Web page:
Cornwall then add the word "catastrophic" to this promise, and suggest that [p.15] "despite their comparative poverty, human beings have adjusted successfully to sea level rise for centuries", with the implication that those affected by climate change floods, such as those in Bangladesh, can just as easily adapt. Does it not remind us of the tale told of Marie Antoinette who, when approached by the poor of Paris with "Madame, there is no bread", she remarked "Well, let them eat cake!" Cornwall claim to care for the poor but it seems that where climate change will affect the poor their hatred of what they elsewhere call the 'green dragon' of environmentalism limits that.

Scripturally, they misunderstand the nature of God's promises, by treating them as absolute, unconditional. In fact, God's promises are usually conditional - as the prophet Jonah discovered to his chagrin. Consider, for example, Isa 52:1, which says categorically that Jerusalem will never again be entered by the unclean or uncircumcised. The Hebrew has the emphatic word "ever". Jews who were in Jerusalem before the exile might have claimed that Isaiah's prophecy meant that they were safe, so they could ignore the warnings given by Jeremiah and others about repenting lest Jerusalem be destroyed. Since that promise was made, the Babylonians, Greeks and Romans have all entered Jerusalem.

What would have seemed an incontrovertible promise turned out not to be. Even if God's intention was that it was for far into the future; those who read it before the exile would not have known that. So it is foolish to argue arrogantly from what seem incontrovertible promises found in Scripture, but rather to adopt an attitude of humility, that we do not fully understand, and that those who warn us might be right. Especially when other Scriptures point to the saliency of such warnings. God's promises are conditional, meant for those who are contrite of heart, rather than those who are "overfed, arrogant and unconcerned" [Ezekiel 16:49].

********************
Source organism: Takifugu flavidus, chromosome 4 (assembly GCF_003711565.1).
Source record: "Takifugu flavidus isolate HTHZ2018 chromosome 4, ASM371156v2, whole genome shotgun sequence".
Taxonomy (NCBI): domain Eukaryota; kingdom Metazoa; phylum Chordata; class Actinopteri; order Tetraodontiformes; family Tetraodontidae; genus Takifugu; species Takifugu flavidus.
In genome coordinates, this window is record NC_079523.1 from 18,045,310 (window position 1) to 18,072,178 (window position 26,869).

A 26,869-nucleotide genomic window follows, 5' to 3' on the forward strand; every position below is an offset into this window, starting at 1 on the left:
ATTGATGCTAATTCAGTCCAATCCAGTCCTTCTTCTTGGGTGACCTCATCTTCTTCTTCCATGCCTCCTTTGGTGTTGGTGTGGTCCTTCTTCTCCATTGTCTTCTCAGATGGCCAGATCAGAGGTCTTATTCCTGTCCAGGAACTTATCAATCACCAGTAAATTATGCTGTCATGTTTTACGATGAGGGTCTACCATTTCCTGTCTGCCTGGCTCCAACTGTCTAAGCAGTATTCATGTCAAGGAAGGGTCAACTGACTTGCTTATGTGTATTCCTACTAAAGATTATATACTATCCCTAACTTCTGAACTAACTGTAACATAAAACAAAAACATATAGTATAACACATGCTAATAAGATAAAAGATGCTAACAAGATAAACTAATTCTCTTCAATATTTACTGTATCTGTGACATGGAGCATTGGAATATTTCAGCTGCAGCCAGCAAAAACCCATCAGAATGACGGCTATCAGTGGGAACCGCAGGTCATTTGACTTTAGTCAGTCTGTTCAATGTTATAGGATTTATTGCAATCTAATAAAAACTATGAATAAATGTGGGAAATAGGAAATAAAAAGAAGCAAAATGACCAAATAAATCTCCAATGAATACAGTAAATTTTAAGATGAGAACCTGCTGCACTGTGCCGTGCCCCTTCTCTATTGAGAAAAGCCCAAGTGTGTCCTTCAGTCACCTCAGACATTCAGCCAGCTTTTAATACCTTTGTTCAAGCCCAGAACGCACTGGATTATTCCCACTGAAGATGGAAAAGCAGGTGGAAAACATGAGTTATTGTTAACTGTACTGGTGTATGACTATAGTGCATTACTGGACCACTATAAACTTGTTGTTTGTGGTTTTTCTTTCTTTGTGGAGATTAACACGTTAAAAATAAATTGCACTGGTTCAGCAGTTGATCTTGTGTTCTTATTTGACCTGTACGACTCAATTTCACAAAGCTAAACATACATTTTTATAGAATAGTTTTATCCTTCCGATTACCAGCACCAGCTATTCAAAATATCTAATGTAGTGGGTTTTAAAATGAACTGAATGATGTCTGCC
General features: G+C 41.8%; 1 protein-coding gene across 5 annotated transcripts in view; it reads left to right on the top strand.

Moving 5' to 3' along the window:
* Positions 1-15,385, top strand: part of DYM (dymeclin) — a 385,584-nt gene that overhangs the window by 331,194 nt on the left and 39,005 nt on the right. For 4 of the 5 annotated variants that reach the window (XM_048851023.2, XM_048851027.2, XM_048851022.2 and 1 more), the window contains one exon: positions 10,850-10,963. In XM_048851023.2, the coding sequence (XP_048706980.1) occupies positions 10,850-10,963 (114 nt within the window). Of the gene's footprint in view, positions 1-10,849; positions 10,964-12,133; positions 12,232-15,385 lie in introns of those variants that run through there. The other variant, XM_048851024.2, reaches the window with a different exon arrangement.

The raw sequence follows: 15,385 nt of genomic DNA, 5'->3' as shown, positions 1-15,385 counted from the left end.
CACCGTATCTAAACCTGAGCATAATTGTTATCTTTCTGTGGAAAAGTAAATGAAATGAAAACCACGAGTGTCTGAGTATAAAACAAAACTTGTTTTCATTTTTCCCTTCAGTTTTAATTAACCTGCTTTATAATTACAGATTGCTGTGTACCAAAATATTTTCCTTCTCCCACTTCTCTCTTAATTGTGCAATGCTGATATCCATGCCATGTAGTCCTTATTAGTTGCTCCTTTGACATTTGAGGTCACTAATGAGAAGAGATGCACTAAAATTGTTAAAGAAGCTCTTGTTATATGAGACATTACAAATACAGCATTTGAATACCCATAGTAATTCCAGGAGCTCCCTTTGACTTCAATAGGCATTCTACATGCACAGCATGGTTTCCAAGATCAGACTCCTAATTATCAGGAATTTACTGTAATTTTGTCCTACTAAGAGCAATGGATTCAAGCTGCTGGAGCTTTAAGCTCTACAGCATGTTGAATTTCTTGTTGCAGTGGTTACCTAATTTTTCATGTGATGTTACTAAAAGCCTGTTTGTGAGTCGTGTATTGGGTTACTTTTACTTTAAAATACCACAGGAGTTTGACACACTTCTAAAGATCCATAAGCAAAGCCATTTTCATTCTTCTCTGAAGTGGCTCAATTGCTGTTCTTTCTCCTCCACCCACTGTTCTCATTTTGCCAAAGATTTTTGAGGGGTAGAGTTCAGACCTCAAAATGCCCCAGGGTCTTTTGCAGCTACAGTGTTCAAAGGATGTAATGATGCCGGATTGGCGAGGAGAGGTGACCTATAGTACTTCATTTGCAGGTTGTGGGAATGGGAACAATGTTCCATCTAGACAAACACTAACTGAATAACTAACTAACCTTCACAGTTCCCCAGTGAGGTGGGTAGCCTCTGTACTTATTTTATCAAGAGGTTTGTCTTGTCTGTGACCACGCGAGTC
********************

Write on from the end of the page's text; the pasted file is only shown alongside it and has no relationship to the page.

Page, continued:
The attitude displayed by Cornwall's attempt to assure us that all will be well is not that of the contrite in heart, but rather of those described by Ezekiel.

On Our Sense of Urgency as "Fear of Man-Made Global Warming"

We environmentalists might be guilty of over-emphasizing certain dire consequences. Cornwall is right to point that out.

However, the sense of urgency which we environmentalists have sought to engender is like that of a passenger on a tanker that is heading for rocks while the crew are having a party. The Cornwall Alliance claims there are no rocks, so the party can go on. Just as it takes a long time to turn a tanker round, after taking action to do so, so it takes a long time to stop the build-up of climate change emissions after we take action to curb emissions.

As a Christian environmentalist I share that sense of urgency, but I have an extra component in my urgency: I believe humanity is responsible before God for the Creation (as I understand Cornwall also believes), and that His people should represent God to the peoples, exhibiting His character, and should take a lead in living the way God intended and warning the people to repent. Are we not culpable if we fail to do so? It is the principle of the watchman-prophet.